How to reduce those nagging summer allergies
The summer months can be brutal for allergy sufferers. This is supposed to be the time of year for enjoying get togethers with friends & family, vacations, or simply relaxing. How is that even possible when you’re constantly being tormented by these microscopic nose ninjas?
Skip the doctor’s office this season and show those summer allergies who’s boss!
*If you enjoy being miserable from seasonal allergies, the following tips are not for you.
Get to Know Your Allergies
Recognizing your symptoms and the allergens that cause them to occur is the absolute first step to minimizing your exposure. There are many types of allergic reactions, including watery, itchy eyes, sneezing, sinus pressure, and even asthma attacks. Your body creates histamines by releasing certain antibodies into the bloodstream in response to injury and in allergic and inflammatory reactions.
The most common allergens causing these symptoms are airborne and virtually impossible to avoid. They are both inside & outside of your home, your place of work, and anywhere else you may be trying to enjoy your summer. Luckily there are ways you can reduce your exposure and “Take Back Your Summer”!
Cut Down In-Coming Air Pollutants
The best way to keep those nasty allergens from breaking into your home is by keeping your windows and doors closed when possible. If this is simply not an option for you, make sure you have good screens in place. There are many options out there, which can be easily found online. You also want to make sure the screens are cleaned regularly. Pollen and other debris can be tracked into the house when windows and doors are opened and closed.
Evade Peak Pollen Hours
Pollen is one of the worst seasonal allergens. If pollen tends to ruin your summer days, try to avoid the outdoors during the hours that pollen seems to flourish. This occurs in the morning hours or on dry, windy days. When temperatures begin to drop in the late afternoon and into the evening so does the amount of airborne pollen.
Avoid Hang Drying Your Clothes Outside
Pollen can also negatively affect your skin causing severe itching & rashes. Your damp, hanging laundry can easily collect a large amount of pollen spores, which will end up in your home. Try to use a clothes dryer when possible. If you must hang dry, it should be done later in the day when the pollen count drops.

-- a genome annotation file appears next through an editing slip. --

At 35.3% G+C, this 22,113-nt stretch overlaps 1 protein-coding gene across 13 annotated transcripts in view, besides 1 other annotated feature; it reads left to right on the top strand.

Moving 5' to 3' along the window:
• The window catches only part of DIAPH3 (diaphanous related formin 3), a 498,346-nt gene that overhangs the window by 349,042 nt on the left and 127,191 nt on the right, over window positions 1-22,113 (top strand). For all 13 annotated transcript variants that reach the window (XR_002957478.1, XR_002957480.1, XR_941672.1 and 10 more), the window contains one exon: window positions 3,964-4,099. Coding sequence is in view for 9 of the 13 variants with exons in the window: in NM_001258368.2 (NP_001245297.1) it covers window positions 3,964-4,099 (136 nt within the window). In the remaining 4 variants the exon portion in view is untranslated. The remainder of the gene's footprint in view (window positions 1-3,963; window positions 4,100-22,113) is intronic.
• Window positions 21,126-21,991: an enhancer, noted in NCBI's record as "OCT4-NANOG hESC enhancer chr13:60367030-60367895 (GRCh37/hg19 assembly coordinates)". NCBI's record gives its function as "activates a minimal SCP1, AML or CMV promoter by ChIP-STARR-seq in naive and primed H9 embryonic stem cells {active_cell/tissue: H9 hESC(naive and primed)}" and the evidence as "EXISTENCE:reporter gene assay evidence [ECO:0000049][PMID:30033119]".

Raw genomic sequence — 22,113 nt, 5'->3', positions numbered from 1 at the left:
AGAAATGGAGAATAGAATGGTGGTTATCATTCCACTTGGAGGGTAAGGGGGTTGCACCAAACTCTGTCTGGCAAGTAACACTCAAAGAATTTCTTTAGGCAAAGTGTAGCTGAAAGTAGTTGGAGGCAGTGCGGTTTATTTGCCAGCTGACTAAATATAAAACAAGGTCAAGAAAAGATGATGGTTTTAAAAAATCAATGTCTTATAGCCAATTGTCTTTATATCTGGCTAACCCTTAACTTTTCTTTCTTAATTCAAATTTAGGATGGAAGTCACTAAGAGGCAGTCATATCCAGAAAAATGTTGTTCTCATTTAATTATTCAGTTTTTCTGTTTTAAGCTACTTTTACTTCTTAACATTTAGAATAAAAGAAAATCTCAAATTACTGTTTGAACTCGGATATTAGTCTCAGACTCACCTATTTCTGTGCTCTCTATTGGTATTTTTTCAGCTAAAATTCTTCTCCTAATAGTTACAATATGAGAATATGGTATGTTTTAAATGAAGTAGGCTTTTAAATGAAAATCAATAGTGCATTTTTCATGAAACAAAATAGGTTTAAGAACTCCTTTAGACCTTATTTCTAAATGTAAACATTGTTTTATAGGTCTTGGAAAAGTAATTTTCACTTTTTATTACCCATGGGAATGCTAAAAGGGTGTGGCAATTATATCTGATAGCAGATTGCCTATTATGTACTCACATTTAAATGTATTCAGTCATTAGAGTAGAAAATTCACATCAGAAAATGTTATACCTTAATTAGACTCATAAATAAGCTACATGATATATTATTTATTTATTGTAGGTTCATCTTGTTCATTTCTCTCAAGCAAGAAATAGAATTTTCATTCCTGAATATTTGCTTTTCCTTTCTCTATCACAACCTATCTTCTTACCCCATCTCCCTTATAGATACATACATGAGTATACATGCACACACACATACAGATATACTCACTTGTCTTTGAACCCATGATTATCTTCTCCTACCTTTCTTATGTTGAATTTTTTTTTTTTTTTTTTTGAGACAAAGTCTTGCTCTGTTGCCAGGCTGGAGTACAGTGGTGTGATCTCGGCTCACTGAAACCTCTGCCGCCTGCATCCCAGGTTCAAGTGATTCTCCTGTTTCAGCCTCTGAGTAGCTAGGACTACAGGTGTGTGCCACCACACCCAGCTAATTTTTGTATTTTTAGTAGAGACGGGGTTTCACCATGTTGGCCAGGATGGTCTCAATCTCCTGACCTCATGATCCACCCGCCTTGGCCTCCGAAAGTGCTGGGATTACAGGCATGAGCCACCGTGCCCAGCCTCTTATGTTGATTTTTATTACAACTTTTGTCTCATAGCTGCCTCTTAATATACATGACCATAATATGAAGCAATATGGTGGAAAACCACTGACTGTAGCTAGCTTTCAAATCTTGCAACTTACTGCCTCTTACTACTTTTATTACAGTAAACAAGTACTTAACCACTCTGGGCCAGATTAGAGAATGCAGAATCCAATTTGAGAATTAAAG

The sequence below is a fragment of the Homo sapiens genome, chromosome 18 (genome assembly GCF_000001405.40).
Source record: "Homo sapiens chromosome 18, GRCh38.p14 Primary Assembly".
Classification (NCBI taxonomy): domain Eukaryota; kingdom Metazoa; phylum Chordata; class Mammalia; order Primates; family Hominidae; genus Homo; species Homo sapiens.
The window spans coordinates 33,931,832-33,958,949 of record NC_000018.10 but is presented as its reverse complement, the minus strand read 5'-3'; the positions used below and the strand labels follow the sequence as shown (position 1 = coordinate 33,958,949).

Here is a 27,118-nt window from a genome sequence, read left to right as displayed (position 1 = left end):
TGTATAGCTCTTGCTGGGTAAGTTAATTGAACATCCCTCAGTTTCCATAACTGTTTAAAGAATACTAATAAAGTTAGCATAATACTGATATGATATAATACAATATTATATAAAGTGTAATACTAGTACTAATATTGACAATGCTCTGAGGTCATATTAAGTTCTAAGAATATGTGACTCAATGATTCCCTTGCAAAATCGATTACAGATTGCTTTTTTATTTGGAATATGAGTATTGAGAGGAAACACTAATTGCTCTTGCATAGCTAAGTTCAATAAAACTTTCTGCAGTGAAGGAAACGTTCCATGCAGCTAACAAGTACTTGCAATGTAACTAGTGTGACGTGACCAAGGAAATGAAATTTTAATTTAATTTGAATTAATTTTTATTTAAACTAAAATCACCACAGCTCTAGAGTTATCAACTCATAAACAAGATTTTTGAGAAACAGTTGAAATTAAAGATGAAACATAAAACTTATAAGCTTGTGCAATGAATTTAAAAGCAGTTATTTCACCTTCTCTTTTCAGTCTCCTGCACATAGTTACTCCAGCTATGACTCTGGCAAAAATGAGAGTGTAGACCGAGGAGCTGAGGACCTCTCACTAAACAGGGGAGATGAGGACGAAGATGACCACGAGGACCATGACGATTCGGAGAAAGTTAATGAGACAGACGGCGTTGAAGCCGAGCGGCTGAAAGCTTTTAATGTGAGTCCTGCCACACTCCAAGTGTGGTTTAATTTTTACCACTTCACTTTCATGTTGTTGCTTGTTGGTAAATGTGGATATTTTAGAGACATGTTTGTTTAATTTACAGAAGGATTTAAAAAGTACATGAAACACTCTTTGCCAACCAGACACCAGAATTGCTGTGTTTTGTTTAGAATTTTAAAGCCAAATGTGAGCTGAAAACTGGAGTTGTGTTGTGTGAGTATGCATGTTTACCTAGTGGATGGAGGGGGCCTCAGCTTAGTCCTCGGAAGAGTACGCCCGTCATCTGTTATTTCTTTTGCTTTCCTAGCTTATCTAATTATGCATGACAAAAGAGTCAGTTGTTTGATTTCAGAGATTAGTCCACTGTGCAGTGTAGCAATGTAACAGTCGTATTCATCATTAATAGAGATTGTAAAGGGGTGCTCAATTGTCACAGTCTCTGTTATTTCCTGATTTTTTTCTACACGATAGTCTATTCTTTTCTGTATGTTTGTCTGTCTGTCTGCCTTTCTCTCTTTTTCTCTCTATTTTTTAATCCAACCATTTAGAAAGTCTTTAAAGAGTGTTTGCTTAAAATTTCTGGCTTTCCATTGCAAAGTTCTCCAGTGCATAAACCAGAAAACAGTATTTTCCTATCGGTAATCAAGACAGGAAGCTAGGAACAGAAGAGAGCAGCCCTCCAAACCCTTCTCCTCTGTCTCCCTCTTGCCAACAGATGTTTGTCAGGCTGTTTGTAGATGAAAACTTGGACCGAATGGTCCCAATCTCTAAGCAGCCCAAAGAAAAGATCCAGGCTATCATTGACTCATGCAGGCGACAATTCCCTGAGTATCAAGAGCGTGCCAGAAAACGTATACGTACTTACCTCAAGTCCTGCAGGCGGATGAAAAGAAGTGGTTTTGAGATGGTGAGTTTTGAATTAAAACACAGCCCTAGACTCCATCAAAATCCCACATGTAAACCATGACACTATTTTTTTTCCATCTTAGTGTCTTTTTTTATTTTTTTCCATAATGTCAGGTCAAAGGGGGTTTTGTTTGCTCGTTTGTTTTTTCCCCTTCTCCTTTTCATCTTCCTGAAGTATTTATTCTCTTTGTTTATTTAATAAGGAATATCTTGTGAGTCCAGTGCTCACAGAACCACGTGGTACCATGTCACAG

Keep Your Home Clean
Pollen is not the only airborne allergen that should be avoided. Whether you like it or not, dust mites and dust mite feces are everywhere (gross, I know). The amount, however can be greatly reduced by simply keeping up with your household chores. Weekly dusting is a good start along with vacuuming 2 or 3 times a week. Wash bed sheets and clothes often. If you notice your allergies acting up while cleaning, it might be a good idea to wear a standard dust mask. Having your Air Ducts Cleaned every few years can help reduce the amount of allergens being circulated throughout your home.
Use Mattress Protectors.
Keeping your home clean is a great way to reduce allergens such as pollen, dust mites, pet dander, etc. Mattress and furniture covers add an extra layer of protection. Be sure to get the impermeable covers. This will keep a protective barrier between you and those dreaded allergens. Covers can be cleaned and reused, much easier and more effective than vacuuming your mattress and furniture.
Summertime can be problematic for those who suffer from allergies. All it takes is a little planning and you can finally “Take Back Your Summer”!
Spread the word and help others ``Take Back Their Summer``!